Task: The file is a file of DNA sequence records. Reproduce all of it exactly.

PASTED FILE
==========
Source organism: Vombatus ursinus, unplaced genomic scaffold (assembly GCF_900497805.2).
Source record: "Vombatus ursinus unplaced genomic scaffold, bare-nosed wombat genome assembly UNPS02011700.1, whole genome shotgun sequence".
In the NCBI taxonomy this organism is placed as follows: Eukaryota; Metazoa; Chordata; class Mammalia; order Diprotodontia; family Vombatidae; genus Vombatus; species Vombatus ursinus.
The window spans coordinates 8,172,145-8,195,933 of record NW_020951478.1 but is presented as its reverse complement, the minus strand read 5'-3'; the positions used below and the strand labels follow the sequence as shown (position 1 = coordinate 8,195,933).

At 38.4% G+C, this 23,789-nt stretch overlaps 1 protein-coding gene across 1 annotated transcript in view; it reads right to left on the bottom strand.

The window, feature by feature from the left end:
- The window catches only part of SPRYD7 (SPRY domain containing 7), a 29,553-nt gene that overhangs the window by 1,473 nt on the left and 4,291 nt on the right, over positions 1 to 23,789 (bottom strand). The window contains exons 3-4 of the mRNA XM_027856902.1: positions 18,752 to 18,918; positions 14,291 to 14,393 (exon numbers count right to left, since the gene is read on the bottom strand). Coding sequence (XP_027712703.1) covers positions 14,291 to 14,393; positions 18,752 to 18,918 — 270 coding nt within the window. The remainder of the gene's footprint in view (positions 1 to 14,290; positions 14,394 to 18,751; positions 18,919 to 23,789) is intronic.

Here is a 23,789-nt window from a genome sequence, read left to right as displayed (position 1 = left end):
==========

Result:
Source organism: Vombatus ursinus, unplaced genomic scaffold (assembly GCF_900497805.2).
Source record: "Vombatus ursinus unplaced genomic scaffold, bare-nosed wombat genome assembly UNPS02011700.1, whole genome shotgun sequence".
In the NCBI taxonomy this organism is placed as follows: Eukaryota; Metazoa; Chordata; class Mammalia; order Diprotodontia; family Vombatidae; genus Vombatus; species Vombatus ursinus.
The window spans coordinates 8,172,145-8,195,933 of record NW_020951478.1 but is presented as its reverse complement, the minus strand read 5'-3'; the positions used below and the strand labels follow the sequence as shown (position 1 = coordinate 8,195,933).

At 38.4% G+C, this 23,789-nt stretch overlaps 1 protein-coding gene across 1 annotated transcript in view; it reads right to left on the bottom strand.

The window, feature by feature from the left end:
- The window catches only part of SPRYD7 (SPRY domain containing 7), a 29,553-nt gene that overhangs the window by 1,473 nt on the left and 4,291 nt on the right, over positions 1 to 23,789 (bottom strand). The window contains exons 3-4 of the mRNA XM_027856902.1: positions 18,752 to 18,918; positions 14,291 to 14,393 (exon numbers count right to left, since the gene is read on the bottom strand). Coding sequence (XP_027712703.1) covers positions 14,291 to 14,393; positions 18,752 to 18,918 — 270 coding nt within the window. The remainder of the gene's footprint in view (positions 1 to 14,290; positions 14,394 to 18,751; positions 18,919 to 23,789) is intronic.

Here is a 23,789-nt window from a genome sequence, read left to right as displayed (position 1 = left end):